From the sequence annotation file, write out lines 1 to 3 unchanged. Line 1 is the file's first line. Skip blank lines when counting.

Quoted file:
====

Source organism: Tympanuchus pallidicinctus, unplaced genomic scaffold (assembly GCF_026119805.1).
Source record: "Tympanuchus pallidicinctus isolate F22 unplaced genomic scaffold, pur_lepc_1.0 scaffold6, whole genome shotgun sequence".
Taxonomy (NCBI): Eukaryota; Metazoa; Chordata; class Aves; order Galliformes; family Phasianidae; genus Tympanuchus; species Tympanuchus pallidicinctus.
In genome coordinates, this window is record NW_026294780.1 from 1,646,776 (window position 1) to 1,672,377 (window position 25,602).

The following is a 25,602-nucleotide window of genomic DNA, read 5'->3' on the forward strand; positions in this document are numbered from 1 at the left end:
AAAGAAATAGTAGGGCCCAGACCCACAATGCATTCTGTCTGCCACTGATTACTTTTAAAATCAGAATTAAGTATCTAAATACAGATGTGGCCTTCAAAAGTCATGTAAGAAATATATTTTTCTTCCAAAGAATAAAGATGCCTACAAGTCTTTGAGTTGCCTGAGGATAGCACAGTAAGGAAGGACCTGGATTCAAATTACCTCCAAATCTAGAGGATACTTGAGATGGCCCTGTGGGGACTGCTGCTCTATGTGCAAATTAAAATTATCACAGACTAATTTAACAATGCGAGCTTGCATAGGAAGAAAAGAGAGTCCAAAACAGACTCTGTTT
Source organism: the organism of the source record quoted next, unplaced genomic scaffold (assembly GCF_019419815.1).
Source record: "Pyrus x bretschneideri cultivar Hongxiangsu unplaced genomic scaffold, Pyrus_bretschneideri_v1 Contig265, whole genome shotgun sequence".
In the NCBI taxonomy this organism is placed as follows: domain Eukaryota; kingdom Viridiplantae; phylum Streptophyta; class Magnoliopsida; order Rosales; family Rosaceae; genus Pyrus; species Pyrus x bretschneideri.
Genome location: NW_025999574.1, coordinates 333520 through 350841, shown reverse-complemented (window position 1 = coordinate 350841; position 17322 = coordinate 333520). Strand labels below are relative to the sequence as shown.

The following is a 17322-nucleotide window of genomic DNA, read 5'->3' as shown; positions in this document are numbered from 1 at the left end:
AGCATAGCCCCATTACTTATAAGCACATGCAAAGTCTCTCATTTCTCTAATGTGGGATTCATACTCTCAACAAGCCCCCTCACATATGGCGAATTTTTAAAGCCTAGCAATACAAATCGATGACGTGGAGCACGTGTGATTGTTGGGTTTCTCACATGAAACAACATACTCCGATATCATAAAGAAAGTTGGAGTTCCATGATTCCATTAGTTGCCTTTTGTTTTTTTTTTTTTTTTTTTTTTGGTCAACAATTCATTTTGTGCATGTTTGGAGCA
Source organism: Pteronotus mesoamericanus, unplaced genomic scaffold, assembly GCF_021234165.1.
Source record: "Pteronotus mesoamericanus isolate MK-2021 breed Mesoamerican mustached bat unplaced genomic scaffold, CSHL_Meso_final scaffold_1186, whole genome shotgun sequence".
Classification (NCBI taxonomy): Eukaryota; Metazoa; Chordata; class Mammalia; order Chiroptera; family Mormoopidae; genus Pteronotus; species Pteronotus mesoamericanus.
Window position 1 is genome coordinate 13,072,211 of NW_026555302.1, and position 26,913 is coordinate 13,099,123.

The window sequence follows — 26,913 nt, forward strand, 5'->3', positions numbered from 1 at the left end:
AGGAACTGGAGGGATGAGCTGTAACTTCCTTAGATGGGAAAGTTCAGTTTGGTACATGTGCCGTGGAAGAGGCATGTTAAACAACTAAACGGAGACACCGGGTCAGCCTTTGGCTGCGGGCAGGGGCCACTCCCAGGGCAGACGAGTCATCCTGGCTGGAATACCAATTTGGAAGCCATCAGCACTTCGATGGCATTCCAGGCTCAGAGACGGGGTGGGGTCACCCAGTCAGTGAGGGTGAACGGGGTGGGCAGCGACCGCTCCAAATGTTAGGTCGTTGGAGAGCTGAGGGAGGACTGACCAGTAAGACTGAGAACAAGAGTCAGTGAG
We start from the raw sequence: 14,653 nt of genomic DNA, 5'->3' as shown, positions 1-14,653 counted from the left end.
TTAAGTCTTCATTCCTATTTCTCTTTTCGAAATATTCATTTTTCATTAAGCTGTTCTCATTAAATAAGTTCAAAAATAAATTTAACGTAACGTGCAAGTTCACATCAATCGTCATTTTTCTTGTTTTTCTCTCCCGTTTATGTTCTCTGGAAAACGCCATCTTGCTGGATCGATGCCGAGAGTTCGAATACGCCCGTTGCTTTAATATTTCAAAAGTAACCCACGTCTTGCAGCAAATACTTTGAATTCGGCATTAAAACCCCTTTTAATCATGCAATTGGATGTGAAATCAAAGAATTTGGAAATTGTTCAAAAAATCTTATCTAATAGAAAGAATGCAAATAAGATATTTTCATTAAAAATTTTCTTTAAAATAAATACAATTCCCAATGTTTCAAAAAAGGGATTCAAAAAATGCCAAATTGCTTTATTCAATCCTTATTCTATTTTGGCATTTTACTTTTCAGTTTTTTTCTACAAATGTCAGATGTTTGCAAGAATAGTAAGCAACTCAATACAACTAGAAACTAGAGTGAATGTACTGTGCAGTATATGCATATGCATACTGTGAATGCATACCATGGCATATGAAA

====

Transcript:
Source organism: Tympanuchus pallidicinctus, unplaced genomic scaffold (assembly GCF_026119805.1).
Source record: "Tympanuchus pallidicinctus isolate F22 unplaced genomic scaffold, pur_lepc_1.0 scaffold6, whole genome shotgun sequence".
Taxonomy (NCBI): Eukaryota; Metazoa; Chordata; class Aves; order Galliformes; family Phasianidae; genus Tympanuchus; species Tympanuchus pallidicinctus.